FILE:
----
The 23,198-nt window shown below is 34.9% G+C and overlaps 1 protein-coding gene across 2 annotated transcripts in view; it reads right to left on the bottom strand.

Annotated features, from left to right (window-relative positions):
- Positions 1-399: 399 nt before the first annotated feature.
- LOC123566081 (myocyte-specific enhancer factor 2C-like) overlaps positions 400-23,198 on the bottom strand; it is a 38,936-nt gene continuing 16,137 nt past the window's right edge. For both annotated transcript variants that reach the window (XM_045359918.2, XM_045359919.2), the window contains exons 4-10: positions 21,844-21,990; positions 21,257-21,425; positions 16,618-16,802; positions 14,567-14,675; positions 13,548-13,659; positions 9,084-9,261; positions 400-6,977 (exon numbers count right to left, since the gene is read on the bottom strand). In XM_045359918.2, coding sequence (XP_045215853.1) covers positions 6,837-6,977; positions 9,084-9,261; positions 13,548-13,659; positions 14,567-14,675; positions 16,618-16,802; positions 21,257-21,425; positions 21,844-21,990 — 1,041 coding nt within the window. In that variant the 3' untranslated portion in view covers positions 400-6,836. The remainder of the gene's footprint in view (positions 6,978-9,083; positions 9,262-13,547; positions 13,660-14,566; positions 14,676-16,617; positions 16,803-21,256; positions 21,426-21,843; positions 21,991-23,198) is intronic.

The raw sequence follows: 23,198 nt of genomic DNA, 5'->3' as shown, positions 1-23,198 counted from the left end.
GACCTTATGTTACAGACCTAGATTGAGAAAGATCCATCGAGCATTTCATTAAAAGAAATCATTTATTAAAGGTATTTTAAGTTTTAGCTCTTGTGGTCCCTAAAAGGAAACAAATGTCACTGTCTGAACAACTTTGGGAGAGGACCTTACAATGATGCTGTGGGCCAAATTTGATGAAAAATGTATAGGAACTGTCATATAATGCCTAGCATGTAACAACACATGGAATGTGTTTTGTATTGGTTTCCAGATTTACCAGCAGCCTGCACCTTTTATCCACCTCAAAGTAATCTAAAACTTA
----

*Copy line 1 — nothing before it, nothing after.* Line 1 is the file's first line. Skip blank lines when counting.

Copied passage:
The 23,198-nt window shown below is 34.9% G+C and overlaps 1 protein-coding gene across 2 annotated transcripts in view; it reads right to left on the bottom strand.